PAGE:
I had made an extremely plain, yet heart healthy meal of baked chicken, steamed vegetables and no yolk noodles - all prescribed by the cardiac surgeon. I walked to the kitchen door that opened up to the driveway as my father’s black car pulled up. My mom was driving which was rare, but the doctors took the veins for my father’s bypass from his left arm and he was too weak to drive. The passenger side door cracked open as my mom rushed around to help. I leaned on the door jam of the open kitchen door and watched my father slowly swivel himself so his legs were on the driveway and he was stil seated in the car. He hasn’t shaved in several days, he looked frail and all I could say was “hey Dad.”
His voice broke as he said, “hey Kate.” My father is the only person who calls me Kate. In that moment we were both chocked up. There was a part of each of us that didn’t know if we would see each other again. But in that driveway, on that insulated November afternoon, we were both almost overcome with the truth that we were still together here.
Mortality is something I was aware of younger than most people I grew up with. My grandfather, my father’s dad, died of a heart attack when I was 6 and he was only 56. My papa was it for me, there was no one better. A simple walk or conversations with him was an adventure and would capture my imagination and attention for weeks afterwards. When he died, even at 6 I knew that it meant I wouldn’t see him again. I went to the funeral and I used the handkerchief my nana gave me and I remember going back to my papa’s house after the funeral and knowing it was wrong because he wasn’t there.
Even though I have been pretty honest and raw here, an easy, open expression of emotion (with the exception of anger and laughter) is not your typical fare for us dormers. We don’t like to ask for help, or make a big deal of things. We prefer to go it alone most times. For example, my grandfather had a heart attack five days before he actually went to the hospital. He knew he was ill of course and I think he knew he wasn’t going to make it, so he spent those five days ensuring that all of his affairs were in order before he told anyone he was not well. When he passed away a few days later, my dad went down to my papa’s home office and found everything laid out and in order, there was nothing for anyone to do.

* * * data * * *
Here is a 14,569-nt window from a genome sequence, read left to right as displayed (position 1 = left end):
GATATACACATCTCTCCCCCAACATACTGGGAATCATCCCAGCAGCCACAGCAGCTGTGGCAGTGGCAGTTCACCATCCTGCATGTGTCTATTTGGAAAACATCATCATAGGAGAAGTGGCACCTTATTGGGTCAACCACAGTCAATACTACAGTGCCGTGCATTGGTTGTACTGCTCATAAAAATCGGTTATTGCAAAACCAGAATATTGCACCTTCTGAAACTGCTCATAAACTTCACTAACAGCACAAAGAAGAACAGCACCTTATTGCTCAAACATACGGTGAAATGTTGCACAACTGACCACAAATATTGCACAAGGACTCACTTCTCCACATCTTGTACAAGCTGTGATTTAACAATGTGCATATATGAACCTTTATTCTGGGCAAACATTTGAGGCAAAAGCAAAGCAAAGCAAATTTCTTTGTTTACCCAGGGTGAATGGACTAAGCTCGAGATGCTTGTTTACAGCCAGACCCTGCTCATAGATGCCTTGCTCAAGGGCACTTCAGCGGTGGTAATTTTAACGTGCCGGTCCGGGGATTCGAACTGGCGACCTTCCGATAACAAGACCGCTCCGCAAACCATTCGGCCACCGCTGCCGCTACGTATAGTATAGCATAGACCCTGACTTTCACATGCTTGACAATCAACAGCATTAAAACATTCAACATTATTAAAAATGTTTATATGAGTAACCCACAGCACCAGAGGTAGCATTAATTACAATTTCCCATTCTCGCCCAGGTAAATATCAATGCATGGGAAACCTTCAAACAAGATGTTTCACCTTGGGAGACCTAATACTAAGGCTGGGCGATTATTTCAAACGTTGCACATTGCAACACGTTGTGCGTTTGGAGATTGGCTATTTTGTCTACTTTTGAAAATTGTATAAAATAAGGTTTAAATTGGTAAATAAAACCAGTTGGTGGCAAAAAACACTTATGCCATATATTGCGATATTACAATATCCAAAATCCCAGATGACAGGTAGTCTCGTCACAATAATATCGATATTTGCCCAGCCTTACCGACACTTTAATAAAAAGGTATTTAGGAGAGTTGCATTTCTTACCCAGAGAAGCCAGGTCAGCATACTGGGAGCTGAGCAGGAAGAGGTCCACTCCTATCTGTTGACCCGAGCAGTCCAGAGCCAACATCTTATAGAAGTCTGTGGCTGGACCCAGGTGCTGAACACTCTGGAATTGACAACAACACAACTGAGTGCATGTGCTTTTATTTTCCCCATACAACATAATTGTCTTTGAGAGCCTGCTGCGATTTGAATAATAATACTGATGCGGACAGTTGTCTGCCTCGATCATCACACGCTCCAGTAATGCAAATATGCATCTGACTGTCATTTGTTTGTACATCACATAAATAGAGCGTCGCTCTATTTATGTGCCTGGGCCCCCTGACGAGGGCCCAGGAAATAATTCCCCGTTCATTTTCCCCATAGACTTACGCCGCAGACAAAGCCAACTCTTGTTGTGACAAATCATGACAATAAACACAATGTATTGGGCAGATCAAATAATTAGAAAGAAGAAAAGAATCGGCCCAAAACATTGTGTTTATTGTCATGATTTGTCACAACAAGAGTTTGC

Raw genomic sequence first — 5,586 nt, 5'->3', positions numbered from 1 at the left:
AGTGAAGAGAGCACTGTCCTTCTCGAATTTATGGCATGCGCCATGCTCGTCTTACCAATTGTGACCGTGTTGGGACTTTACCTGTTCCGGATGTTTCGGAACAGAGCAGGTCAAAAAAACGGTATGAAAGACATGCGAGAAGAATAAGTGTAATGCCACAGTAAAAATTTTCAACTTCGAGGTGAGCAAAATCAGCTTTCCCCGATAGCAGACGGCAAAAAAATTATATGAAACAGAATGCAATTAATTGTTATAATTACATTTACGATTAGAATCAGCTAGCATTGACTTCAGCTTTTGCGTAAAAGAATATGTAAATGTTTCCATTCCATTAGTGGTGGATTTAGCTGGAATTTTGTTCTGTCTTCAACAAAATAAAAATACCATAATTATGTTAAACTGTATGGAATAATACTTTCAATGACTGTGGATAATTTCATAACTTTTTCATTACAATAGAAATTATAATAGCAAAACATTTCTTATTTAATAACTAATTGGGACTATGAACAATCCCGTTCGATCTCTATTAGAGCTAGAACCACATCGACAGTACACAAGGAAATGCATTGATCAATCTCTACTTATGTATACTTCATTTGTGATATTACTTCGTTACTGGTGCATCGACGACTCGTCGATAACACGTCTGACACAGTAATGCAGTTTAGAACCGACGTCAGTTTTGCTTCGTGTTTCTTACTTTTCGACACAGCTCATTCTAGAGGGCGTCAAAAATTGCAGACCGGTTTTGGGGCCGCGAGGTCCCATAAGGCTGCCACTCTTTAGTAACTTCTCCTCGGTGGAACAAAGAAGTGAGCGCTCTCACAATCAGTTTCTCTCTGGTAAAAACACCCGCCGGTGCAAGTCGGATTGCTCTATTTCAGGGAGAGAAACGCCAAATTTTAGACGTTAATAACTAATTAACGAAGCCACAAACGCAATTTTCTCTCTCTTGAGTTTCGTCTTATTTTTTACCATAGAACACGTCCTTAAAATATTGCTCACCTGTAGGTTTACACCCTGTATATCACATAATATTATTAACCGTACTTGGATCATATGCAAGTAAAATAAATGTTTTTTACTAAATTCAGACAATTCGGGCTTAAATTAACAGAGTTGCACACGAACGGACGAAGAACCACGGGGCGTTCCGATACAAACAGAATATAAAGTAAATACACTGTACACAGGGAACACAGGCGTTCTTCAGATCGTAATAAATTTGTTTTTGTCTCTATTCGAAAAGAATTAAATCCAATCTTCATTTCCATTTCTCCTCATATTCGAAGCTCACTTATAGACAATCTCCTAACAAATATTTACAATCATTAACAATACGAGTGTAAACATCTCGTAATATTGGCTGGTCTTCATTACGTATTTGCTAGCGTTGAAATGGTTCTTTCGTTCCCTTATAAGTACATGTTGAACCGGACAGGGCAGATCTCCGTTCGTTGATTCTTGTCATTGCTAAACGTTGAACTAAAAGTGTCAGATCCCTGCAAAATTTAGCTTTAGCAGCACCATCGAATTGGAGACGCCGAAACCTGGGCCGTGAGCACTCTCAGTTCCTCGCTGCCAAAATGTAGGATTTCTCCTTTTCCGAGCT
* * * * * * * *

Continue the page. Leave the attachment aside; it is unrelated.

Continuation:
So when I spoke to my parents on Mother’s Day and after they told me it was a routine thing several times and they said, “Dad is going to get fixed and everything will be better after that” - that was when I knew I had to come. I spoke to my brother and he said he was going to go to the hospital to be with mom while dad was in surgery - that was when I knew I had to come. My dad texted me that he loved me with three exclamation points and my mom texted “your father knows he is going to get fixed but he is nervous” - that was when I knew I had to come. Because my dad was being a dormer. And I didn’t want to come later when his office, the same office and desk that was my papa’s, was neatly laid out and his affairs were in order.
So I am set to arrive at 11am on Wednesday. My father goes into surgery at 12:30. I am hopeful I get to see him before, but even if I don’t, I know I will be there. And hopefully when the doctor comes out to tell us that everything went well, that there were no problems, no affairs to get into order, I can ask him the asinine question that has been floating around in my head these past couple of days: should you tip your doctor?
Because if the guy does what he is supposed to do and my dad is okay, I think Don Dormer would totally approve palming the guy a Benjamin.
Emily and I got to see Tenacious D at the Opera House on Saturday, and as would be expected, they were awesome. The audience was about 80% men and at one point, several people were loudly requesting specific songs to be played, and Jack Black answered simply, “No.”
It was seriously the best moment ever.